Did you hear? It only took the ABC eight months to air their first broad-based sitcom for 2013! You might think we’re being sarcastic; feel free to go back and look over all those years when the ABC didn’t manage to air even one sitcom that could be charitably described as having “broad-based appeal”. The ABC’s always had a remit when it comes to airing the comedy that the commercial networks won’t: it’s just taken them twenty years to realise that pretty much means ALL comedy – including stuff that might actually rate well.
It’s also a sign of the diminished status of Australian comedy that when the ABC was screening dramas like The Slap on Thursday nights at 8.30pm there was a low but steady grumble along the lines of “why is the national broadcaster throwing away quality drama on a Thursday night”. Yet not a word has been spoken up now that they’re “throwing away” quality comedy on that very same night. Though considering the pig’s breakfast the ABC have made of their once-proud Wednesday night comedy line-up, perhaps silence is golden in this case.
General bitchiness aside for the moment, Upper Middle Bogan gets points merely for being an increasingly rare attempt to create a sitcom aimed at a wide audience – so wide, in fact, that the very concept advertises the fact that it’s meant to contain pretty much something for everyone: Bess (Annie Maynard) is a well-off doctor with twin 13 year-olds at private school and an architect (Patrick Brammall) for a husband. Then she discovers her snooty mum (Robyn Nevin) is not, in fact her mother: she was adopted, and her real parents are Wayne (Glenn Robbins) and Julie (Robyn Malcolm), the rough-around-the-edges heads of a western suburbs drag racing dynasty. Hilarity ensues? Well, not quite.
First, some background: this is the latest effort from Wayne Hope and Robyn Butler’s company Gristmill. If you remember their earlier series The Librarians you’ve probably got a bit of an idea of what to expect here. On the whole we liked The Librarians: you might want to keep that in mind as you read on.
While the sense of humour on display here is similar, the approach here is much gentler than the cringe comedy and broad strokes of The Librarians: yes, there are at least two exceedingly stupid young male characters, and Bess’s jittery nature is more than slightly reminiscent of Butler’s character in The Librarians (as is Maynard’s performance). But there’s a lot less laughing at the characters here and the second half of episode one was basically a lightweight drama right up to the point where both families finally met up.
Drama in this country has been moving in on comedy’s turf for a while now and this feels like a continuation of that trend from the comedy side – or just good old-fashioned character-based comedy, where the first few episodes struggle a little until everyone beds in. Based on the first episode it could go either way; there’s enough overall quality on display – seriously, at least all the characters didn’t sound exactly the same, which isn’t something you can say about a lot of ABC sitcoms over the last few years – to keep us coming back.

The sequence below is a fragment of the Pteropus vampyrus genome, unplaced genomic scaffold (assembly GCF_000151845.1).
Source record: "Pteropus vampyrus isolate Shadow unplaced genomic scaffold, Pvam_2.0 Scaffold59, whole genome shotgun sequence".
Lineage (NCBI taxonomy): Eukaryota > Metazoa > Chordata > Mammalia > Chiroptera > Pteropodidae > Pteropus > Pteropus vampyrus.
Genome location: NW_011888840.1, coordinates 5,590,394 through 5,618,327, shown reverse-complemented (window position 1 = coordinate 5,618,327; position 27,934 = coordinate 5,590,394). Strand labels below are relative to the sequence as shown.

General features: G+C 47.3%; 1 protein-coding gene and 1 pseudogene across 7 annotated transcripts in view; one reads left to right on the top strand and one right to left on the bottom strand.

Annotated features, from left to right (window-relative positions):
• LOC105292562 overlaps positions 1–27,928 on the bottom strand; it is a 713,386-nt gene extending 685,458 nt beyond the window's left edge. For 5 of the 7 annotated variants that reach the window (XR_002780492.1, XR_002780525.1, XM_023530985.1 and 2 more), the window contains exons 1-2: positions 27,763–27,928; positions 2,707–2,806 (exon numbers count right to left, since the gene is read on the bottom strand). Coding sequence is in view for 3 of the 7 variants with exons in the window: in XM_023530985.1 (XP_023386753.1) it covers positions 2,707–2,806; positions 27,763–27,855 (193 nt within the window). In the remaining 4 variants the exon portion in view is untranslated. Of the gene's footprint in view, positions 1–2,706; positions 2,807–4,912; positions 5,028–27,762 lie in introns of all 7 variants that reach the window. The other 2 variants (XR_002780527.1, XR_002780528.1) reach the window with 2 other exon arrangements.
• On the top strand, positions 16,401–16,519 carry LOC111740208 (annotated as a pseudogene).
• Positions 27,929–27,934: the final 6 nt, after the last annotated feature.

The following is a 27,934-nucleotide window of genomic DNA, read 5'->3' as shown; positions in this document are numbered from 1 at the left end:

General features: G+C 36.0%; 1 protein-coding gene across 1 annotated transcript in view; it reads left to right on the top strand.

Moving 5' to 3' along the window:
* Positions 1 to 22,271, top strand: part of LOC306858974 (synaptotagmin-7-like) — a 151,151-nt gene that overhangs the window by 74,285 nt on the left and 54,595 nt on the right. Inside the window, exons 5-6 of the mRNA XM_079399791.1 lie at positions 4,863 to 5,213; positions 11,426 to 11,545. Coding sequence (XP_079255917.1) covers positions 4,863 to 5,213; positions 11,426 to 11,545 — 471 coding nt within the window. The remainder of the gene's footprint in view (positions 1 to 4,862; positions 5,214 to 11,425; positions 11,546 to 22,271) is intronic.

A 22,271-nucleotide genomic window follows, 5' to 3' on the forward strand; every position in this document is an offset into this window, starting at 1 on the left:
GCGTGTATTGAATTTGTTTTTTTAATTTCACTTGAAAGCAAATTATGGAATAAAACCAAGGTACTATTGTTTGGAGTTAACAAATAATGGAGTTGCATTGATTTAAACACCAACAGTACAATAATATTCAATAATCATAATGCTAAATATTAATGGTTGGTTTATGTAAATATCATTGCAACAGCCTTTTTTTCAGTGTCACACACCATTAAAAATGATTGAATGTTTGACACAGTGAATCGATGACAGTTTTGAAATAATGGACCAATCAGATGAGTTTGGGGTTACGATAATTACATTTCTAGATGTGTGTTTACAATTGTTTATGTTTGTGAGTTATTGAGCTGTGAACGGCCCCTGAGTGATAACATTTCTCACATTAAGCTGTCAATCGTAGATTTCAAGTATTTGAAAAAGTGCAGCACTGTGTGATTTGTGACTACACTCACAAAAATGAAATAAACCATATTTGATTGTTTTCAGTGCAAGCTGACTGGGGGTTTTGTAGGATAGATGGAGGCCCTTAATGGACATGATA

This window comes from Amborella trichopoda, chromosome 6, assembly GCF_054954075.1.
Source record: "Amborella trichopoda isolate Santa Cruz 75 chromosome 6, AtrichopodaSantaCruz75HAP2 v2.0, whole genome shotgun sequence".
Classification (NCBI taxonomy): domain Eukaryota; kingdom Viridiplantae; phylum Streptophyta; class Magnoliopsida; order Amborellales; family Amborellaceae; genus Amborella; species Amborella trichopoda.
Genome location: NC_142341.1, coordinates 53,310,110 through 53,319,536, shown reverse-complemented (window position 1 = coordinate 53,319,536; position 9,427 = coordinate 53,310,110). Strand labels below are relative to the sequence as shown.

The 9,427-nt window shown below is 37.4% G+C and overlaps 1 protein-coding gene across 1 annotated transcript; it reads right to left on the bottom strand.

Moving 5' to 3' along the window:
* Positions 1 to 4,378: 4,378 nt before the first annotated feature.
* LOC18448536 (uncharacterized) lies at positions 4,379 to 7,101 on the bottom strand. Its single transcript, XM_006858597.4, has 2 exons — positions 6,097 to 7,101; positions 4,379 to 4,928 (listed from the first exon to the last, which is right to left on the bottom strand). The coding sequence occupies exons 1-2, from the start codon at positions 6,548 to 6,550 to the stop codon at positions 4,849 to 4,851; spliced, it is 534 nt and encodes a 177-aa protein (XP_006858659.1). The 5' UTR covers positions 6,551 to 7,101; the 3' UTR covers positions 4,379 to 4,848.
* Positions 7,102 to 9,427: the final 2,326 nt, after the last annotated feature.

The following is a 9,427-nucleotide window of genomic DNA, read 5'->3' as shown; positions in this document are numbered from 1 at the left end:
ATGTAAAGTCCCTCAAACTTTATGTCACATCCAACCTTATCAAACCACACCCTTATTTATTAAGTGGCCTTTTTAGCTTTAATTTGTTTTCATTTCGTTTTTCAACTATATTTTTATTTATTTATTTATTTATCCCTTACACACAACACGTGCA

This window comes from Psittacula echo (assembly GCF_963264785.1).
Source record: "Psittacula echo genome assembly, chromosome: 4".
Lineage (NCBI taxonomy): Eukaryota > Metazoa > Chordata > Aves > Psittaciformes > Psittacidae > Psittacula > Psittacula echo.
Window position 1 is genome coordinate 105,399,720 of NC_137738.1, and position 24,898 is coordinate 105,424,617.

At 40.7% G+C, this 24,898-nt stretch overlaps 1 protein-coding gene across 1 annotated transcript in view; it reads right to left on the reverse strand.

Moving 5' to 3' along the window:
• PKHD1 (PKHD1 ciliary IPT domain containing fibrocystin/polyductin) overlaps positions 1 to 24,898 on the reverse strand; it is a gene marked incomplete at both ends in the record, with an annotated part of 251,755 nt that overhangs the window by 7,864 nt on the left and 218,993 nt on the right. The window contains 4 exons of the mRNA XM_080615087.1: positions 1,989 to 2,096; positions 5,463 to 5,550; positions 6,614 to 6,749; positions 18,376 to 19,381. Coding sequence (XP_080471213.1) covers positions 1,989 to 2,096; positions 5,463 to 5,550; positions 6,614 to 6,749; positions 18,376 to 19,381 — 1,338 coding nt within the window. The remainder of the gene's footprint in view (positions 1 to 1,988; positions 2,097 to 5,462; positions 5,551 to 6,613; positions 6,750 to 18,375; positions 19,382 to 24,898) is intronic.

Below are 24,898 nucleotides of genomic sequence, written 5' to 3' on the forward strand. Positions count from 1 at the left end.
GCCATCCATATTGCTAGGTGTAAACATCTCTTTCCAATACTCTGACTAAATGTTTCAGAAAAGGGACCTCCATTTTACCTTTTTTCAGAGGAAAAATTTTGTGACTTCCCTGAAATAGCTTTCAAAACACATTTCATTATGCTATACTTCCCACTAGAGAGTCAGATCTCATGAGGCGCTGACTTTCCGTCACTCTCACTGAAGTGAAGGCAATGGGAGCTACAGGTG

Slightly shakier was the more obviously trying-to-be comedic Peter Helliar-scripted It’s a Date, which each week follows two couples on, you guessed it, a date. It’s a solid concept and the cast across the eight weeks is great, but going by tonight’s episode Helliar (who co-writes every episode) has learnt a grand total of bugger-all from the fizzle of his last stab at rom-com, the forgettable feature film I Love You Too.
Whether it’s confusing set-ups, strippers, people being urinated on, or the clunky “theme” (tonight’s was “When Should You Give Up On A Date”, which turned out to be totally irrelevant to both stories), the whole thing felt a definite step down in quality after Upper Middle Bogan. Sadly, it’s also the one show out of the two that’s clearly trying to be broadly funny right out the gate: meanwhile, how many billion people did the final episode of Offspring rate? Yeah, crying is the future of comedy. So now we can probably look forward to at least one moronic “think piece” on how the two Thursday night shows’ relative merits are a sign that Australians just aren’t interested in “ha-ha funny” any more.
Which is crap: people aren’t interested in proven dud Peter Helliar’s ham-fisted attempts to cover-up his inability to write characters by piling on increasingly forced “surprise twists” and stupid situations. It’s not quite a total loss: at least the Helliar / Lisa McCune story had an explanation for their painfully crap antics built in – it was an explanation that didn’t really make all that much sense, but at least it was there.
The only upside so far with It’s a Date is that at least the generally classy cast and lack of ongoing storylines means each episode could, in theory at least, be better than the last; here’s hoping they didn’t lead with the strongest, because this is a date we’re already willing to break. And who knows? Maybe by week four Upper Middle Bogan will be busting out the hilarity and it’ll actually work because we’re invested in the characters and the laughs are coming from what we now know about them. It won’t make It’s a Date any funnier, but at least it’ll be a sign that comedy itself isn’t dead.